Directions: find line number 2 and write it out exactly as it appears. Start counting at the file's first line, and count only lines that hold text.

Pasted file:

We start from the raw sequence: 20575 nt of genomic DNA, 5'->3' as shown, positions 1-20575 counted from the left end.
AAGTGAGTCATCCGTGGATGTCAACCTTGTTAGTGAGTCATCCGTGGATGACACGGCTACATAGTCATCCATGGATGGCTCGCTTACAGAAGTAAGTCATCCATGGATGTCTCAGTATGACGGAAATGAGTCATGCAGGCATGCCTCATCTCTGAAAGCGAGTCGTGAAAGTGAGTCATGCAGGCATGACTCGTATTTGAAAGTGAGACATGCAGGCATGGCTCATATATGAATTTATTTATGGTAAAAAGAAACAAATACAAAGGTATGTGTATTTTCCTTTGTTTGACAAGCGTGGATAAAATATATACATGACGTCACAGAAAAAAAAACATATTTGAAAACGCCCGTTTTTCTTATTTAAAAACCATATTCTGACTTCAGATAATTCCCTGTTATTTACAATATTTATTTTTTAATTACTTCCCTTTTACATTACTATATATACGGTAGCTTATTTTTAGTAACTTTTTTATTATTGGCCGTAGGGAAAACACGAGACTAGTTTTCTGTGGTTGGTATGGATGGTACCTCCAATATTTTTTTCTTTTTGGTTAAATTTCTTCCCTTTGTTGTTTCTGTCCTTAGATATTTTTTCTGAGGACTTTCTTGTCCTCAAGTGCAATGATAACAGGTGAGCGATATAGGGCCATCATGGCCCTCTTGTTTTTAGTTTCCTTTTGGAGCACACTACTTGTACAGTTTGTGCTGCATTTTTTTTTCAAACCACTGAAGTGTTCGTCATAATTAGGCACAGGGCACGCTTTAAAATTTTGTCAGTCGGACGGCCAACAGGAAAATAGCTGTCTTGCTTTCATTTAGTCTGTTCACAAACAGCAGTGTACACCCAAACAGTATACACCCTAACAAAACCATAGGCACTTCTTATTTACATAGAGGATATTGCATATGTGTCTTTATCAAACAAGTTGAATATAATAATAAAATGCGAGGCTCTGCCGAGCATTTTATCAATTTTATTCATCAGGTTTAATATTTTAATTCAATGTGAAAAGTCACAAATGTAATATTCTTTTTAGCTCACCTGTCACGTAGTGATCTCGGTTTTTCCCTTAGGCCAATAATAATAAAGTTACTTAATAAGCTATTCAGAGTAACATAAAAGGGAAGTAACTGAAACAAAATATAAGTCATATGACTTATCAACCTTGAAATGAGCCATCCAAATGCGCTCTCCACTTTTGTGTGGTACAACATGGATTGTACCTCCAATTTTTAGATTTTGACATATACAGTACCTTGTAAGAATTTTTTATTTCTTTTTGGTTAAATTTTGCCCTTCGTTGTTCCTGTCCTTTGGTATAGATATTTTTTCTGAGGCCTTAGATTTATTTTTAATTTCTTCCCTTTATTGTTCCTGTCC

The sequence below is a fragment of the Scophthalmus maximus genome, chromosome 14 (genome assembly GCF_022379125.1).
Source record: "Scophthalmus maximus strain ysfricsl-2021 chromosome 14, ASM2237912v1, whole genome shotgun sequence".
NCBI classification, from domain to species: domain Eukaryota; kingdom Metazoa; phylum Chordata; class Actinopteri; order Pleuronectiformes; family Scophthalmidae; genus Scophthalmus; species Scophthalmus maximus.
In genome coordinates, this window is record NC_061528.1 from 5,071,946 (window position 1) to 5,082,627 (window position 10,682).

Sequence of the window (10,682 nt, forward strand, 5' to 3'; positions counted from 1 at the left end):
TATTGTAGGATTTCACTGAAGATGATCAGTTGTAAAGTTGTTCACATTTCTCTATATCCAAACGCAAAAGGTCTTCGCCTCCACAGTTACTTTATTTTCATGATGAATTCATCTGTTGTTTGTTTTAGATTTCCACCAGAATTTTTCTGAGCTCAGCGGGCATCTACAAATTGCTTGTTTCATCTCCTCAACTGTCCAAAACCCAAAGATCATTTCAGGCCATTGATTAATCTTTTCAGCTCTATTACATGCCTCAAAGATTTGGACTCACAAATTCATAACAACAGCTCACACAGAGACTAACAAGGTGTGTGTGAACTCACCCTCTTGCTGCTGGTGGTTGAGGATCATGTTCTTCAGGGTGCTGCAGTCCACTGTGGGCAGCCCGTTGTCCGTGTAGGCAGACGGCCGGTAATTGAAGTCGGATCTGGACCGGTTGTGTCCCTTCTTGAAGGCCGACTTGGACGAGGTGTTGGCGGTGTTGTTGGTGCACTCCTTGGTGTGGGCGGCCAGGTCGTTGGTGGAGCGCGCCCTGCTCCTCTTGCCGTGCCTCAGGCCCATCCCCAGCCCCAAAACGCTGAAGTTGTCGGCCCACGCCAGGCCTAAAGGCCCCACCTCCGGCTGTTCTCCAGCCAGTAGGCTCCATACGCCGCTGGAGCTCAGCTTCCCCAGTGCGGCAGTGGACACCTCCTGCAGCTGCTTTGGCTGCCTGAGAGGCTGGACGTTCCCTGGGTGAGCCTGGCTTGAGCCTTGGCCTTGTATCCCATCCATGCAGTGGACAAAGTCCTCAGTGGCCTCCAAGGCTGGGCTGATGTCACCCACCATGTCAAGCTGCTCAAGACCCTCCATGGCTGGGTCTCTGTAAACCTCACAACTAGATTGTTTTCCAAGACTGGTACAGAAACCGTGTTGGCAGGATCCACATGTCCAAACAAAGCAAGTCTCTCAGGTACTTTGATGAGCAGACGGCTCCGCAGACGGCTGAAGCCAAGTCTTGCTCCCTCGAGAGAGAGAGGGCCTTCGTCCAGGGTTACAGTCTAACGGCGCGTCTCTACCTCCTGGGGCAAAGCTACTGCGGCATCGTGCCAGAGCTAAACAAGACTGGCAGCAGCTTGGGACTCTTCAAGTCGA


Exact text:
AAGTGAGTCATCCGTGGATGTCAACCTTGTTAGTGAGTCATCCGTGGATGACACGGCTACATAGTCATCCATGGATGGCTCGCTTACAGAAGTAAGTCATCCATGGATGTCTCAGTATGACGGAAATGAGTCATGCAGGCATGCCTCATCTCTGAAAGCGAGTCGTGAAAGTGAGTCATGCAGGCATGACTCGTATTTGAAAGTGAGACATGCAGGCATGGCTCATATATGAATTTATTTATGGTAAAAAGAAACAAATACAAAGGTATGTGTATTTTCCTTTGTTTGACAAGCGTGGATAAAATATATACATGACGTCACAGAAAAAAAAACATATTTGAAAACGCCCGTTTTTCTTATTTAAAAACCATATTCTGACTTCAGATAATTCCCTGTTATTTACAATATTTATTTTTTAATTACTTCCCTTTTACATTACTATATATACGGTAGCTTATTTTTAGTAACTTTTTTATTATTGGCCGTAGGGAAAACACGAGACTAGTTTTCTGTGGTTGGTATGGATGGTACCTCCAATATTTTTTTCTTTTTGGTTAAATTTCTTCCCTTTGTTGTTTCTGTCCTTAGATATTTTTTCTGAGGACTTTCTTGTCCTCAAGTGCAATGATAACAGGTGAGCGATATAGGGCCATCATGGCCCTCTTGTTTTTAGTTTCCTTTTGGAGCACACTACTTGTACAGTTTGTGCTGCATTTTTTTTTCAAACCACTGAAGTGTTCGTCATAATTAGGCACAGGGCACGCTTTAAAATTTTGTCAGTCGGACGGCCAACAGGAAAATAGCTGTCTTGCTTTCATTTAGTCTGTTCACAAACAGCAGTGTACACCCAAACAGTATACACCCTAACAAAACCATAGGCACTTCTTATTTACATAGAGGATATTGCATATGTGTCTTTATCAAACAAGTTGAATATAATAATAAAATGCGAGGCTCTGCCGAGCATTTTATCAATTTTATTCATCAGGTTTAATATTTTAATTCAATGTGAAAAGTCACAAATGTAATATTCTTTTTAGCTCACCTGTCACGTAGTGATCTCGGTTTTTCCCTTAGGCCAATAATAATAAAGTTACTTAATAAGCTATTCAGAGTAACATAAAAGGGAAGTAACTGAAACAAAATATAAGTCATATGACTTATCAACCTTGAAATGAGCCATCCAAATGCGCTCTCCACTTTTGTGTGGTACAACATGGATTGTACCTCCAATTTTTAGATTTTGACATATACAGTACCTTGTAAGAATTTTTTATTTCTTTTTGGTTAAATTTTGCCCTTCGTTGTTCCTGTCCTTTGGTATAGATATTTTTTCTGAGGCCTTAGATTTATTTTTAATTTCTTCCCTTTATTGTTCCTGTCC